Do Salamanders Have Teeth?

Salamanders are intriguing creatures that attract the curiosity of many people. They also tend to be very secretive, so they are not frequently encountered most times of the year. Because of this, there are many misconceptions about these beautiful animals.

Most salamander species have tiny teeth in both their upper and lower jaws. However, arboreal salamanders (a type of climbing salamander), have especially large well-developed teeth that are also very sharp.

Salamanders are different from other amphibians because even their larvae (baby salamanders) have teeth.

That said, it is important to note that salamanders do not use their teeth to chew their food as we do. Rather, their teeth are used to hold onto prey as they swallow it whole, very similar to how lizards use their teeth.

Most Salamanders Only Have Very Tiny Teeth

The majority of salamanders have very tiny teeth that are barely even noticeable. While mammals have teeth dedicated to specific functions (such as canines to rip apart food, incisors to bite, and molars to grind), salamanders do not. Their teeth are fairly uniform and do not specialize. As mentioned earlier, their function is to grip rather than to bite or chew.

Salamanders Have 5 Types of Teeth

In general, salamanders have 5 types of teeth: Maxillary teeth, Premaxillary teeth, vomerine teeth, Palatal teeth, and Mandibular teeth.

Salamanders have different types of teeth

Maxillary Teeth 

Maxillary teeth refer to the teeth in the upper jaw, just like the teeth in our own upper jaws. In salamanders, these teeth look like little cones lining the edge of the upper jaw and are fairly uniform in size.

Since the maxillary teeth have a conical shape, they can not chew or tear apart food. They only help clutch onto the prey as the salamander swallows it whole.

Premaxillary Teeth

Premaxillary teeth are on the very edge of the upper jaw, right in front of the maxillary teeth. In most salamander species, they are only very slightly separated from the maxillary teeth.

In many cases, they are shaped and look just like the maxillary teeth, so it can sometimes be difficult to distinguish them.

Vomerine Teeth

These are called “vomerine teeth” because they are found in the facial bone called the vomer. The vomerine teeth are usually organized in tiny clusters on the roof of the salamander’s mouth, right behind the maxillary teeth.

Since these teeth are on the roof of the mouth, they cannot be seen unless the salamander’s mouth is carefully examined. Even then, they are so tiny that you most likely won’t even notice them without using a microscope.

They are most visible (to the naked eye) on the larger salamander species, such as the hellbender or the Chinese and Japanese giant salamanders.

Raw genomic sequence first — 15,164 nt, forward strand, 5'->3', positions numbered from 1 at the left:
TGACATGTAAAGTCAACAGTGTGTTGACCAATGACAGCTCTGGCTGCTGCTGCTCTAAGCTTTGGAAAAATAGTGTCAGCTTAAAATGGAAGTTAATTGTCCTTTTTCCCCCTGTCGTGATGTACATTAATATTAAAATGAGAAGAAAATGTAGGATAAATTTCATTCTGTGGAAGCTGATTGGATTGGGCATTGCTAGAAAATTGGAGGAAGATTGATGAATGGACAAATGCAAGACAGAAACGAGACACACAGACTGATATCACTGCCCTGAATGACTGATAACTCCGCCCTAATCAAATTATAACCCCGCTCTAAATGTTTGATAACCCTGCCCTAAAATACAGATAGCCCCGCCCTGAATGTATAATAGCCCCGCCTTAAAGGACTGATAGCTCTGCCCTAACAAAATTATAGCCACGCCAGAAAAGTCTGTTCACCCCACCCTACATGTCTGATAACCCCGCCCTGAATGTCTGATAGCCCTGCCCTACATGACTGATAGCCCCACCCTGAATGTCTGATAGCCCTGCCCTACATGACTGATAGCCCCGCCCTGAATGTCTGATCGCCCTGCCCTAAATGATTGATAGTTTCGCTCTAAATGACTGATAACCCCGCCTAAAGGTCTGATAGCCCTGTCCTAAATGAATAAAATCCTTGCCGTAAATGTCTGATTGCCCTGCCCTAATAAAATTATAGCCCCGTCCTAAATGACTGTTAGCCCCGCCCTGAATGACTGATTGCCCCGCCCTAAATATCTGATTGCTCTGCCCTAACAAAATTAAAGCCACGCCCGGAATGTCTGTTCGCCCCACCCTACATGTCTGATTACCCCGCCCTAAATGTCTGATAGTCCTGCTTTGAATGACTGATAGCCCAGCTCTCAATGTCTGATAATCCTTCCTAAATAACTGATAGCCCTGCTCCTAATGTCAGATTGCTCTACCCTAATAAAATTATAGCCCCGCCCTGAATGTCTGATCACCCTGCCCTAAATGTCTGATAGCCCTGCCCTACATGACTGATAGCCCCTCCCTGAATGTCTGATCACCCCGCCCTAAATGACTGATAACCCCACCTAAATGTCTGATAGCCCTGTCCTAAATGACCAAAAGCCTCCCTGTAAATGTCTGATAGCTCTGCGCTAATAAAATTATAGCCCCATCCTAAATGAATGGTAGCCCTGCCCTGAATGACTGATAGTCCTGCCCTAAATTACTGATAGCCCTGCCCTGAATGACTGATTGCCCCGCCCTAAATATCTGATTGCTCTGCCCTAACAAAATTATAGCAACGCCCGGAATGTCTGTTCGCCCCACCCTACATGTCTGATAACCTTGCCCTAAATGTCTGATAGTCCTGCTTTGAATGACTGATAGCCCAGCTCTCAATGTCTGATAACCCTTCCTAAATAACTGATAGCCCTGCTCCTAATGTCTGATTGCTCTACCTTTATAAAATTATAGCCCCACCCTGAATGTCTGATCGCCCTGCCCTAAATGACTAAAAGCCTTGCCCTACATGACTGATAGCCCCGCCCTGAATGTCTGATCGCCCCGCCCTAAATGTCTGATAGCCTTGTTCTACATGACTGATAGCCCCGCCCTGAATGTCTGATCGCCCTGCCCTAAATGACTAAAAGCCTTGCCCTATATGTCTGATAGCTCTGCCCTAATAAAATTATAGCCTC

Palatal Teeth

Like vomerine teeth, palatal teeth are also on the roof of the salamander’s mouth. They are usually right next to the vomerine teeth and are sometimes very difficult to distinguish from them. Because of this, they are occasionally just grouped with the vomerine teeth and referred to as “vomero-palatal” teeth.

Mandibular Teeth

Mandibular teeth refer to the teeth on the lower jaw (the mandible). These are the same as maxillary teeth, only that they are on the bottom, rather than the upper jaw

Along with the maxillary, premaxillary, vomerine, and palatal teeth, they maintain a firm grip on prey while the salamander swallows it whole.

Most salamanders do not have all 5 types of teeth. Different salamanders will have different combinations of these teeth. Some salamanders have premaxillary and vomerine teeth, while others do not. Also, some salamanders have premaxillary teeth but lack vomerine teeth.

Arboreal Salamanders Have Large Well-Developed Teeth

While most salamanders only have tiny teeth, arboreal salamanders have well-developed sharp teeth that are very large in proportion to the rest of their body. They also have very strong jaws and are capable of delivering a painful bite that can draw blood.

Male arboreal salamanders have broad triangular heads and teeth that are typically larger than those of females.

Arboreal salamander with sharp teeth
Arboreal salamander showing its sharp teeth. Photo by: Val Johnson

Arboreal salamanders are native to California and Baja California where they are often found on mossy rocks, and inside tree stumps in oak woodlands.

These salamanders have an ability that is unique among salamanders; they can climb trees! Arboreal literally translates to “living in trees”, and these salamanders live up to that name.

They are excellent climbers and have enlarged toe tips and a prehensile tail (a tail capable of grasping), to help them with this.